According to the judgments of the Supreme Court, if any law seeks to provide sense to fundamental duties or influence them while the constitutional validity of the law is being determined, that particular law might be considered reasonable in consideration of Article 14 or Article 19 of the Constitution. Thus, such a law is saved from unconstitutionality.

The court also mentioned that States could make their independent laws to foil violations of FDs.

TROs or court orders cannot impose Fundamental duties.

Difference between Fundamental Duties And Fundamental Rights

Even though the Fundamental Duties and Fundamental Rights are interlinked and cannot exist without each other, there are some differences between them.

Fundamental Duties

Fundamental Rights

These are the legal accountabilities given to the citizens of India to accomplish in favour of the country and society.

Fundamental Rights are the liberties or eases ensured or promised to the citizens of India by the Constitution. No one and nothing can take away these rights from any citizen of the country.

Fundamental Duties are the ethical obligations or restraints for all Indian citizens. They must be accomplished to attain prosperity and maintain unity and harmony in the nation.

They are contemplated or believed to be the prescriptive policies of freedom for all the citizens to attain a peaceful and free lifestyle.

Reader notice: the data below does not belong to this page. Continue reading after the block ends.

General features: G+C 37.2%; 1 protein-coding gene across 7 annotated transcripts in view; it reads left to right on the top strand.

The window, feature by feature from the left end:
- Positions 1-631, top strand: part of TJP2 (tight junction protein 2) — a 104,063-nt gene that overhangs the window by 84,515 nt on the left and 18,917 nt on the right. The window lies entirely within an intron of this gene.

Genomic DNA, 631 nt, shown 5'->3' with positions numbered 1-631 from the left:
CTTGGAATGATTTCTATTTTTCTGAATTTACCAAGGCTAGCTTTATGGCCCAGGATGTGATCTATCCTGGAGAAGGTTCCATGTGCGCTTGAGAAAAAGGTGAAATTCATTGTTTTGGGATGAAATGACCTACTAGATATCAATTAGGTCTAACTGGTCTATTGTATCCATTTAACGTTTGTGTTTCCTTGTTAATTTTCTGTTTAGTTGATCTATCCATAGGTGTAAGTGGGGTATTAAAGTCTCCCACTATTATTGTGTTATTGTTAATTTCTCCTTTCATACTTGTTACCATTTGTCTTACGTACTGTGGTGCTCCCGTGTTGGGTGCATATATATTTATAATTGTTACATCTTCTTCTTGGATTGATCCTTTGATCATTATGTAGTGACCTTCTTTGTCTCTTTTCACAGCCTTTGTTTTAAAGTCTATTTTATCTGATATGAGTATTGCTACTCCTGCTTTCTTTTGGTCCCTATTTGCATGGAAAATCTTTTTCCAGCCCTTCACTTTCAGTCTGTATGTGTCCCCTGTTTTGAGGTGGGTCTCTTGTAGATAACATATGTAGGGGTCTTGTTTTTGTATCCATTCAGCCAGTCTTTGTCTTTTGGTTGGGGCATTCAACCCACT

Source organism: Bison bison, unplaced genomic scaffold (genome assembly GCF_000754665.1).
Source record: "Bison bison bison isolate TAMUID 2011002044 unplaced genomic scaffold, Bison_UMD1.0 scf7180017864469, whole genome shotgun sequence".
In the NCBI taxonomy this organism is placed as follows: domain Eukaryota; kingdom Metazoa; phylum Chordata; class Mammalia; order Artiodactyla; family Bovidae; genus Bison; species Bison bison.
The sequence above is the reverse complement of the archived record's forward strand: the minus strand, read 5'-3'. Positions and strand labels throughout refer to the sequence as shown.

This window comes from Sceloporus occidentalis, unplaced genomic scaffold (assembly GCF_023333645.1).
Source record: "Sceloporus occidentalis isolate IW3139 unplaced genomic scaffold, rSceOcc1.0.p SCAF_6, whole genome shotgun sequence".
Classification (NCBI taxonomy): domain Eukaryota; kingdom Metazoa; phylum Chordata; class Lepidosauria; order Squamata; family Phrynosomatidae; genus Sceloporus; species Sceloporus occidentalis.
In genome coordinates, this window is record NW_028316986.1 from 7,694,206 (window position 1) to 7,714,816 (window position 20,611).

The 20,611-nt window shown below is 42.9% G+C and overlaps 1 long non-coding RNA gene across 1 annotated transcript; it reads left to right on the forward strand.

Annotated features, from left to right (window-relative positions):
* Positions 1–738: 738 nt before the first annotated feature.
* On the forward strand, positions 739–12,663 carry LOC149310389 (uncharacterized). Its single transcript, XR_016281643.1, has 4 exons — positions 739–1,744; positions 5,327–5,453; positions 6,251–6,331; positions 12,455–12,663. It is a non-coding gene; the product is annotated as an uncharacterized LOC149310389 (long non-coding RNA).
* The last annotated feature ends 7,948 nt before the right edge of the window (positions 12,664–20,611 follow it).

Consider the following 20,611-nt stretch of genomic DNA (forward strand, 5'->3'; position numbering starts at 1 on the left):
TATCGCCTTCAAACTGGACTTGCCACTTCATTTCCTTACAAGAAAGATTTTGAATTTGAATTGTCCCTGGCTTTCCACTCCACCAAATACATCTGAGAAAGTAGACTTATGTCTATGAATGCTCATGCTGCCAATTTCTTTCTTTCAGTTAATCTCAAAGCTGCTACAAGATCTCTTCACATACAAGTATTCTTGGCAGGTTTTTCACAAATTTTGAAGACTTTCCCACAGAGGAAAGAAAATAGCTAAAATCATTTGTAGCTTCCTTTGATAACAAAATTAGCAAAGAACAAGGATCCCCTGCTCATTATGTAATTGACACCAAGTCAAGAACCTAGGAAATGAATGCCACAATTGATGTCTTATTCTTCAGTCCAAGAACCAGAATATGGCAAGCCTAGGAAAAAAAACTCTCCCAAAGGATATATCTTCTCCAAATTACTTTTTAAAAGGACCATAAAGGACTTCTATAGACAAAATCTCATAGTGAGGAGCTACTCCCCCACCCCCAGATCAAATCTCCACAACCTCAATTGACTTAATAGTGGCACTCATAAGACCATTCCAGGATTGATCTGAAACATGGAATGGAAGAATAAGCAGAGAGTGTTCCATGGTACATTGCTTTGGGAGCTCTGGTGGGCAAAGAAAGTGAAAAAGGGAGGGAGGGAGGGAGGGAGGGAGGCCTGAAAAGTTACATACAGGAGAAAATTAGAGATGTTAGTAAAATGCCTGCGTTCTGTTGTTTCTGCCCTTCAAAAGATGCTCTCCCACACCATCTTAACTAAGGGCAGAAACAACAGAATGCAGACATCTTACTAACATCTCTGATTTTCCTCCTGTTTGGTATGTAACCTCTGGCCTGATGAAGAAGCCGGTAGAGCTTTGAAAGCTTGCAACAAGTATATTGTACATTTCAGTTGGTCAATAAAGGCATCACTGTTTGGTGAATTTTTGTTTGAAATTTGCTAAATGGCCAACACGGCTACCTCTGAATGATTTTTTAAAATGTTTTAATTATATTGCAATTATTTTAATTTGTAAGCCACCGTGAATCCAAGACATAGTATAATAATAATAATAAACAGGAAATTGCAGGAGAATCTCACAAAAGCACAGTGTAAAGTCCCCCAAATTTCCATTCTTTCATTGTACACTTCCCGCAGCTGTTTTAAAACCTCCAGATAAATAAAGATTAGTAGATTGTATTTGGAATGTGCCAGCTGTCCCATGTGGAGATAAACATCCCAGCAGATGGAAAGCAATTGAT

Fundamental Duties are non-justiciable as the Indian Constitution does not specify any absolute implementation of these duties by the courts.

Fundamental Rights are collectively presented to all citizens of India heedlessly of class, religion, status, race, gender or birthplace. They are justiciable and thus can be taken to court if exploited.

Fundamental Duties UPSC

The Fundamental Duty is an essential portion of the Indian Polity subject. The topic is crucial for UPSC Prelims, Mains, and Interviews. Fundamental Duties find its relevance under GS Paper 2 of the UPSC Mains and as well as in the UPSC Prelims. It is important for the UPSC aspirants to be aware of all the facts and information related to Fundamental Duties. Candidates need to take the help of UPSC Books and glance through UPSC Previous Year Question Paper for a better understanding of the topic as per the UPSC Syllabus.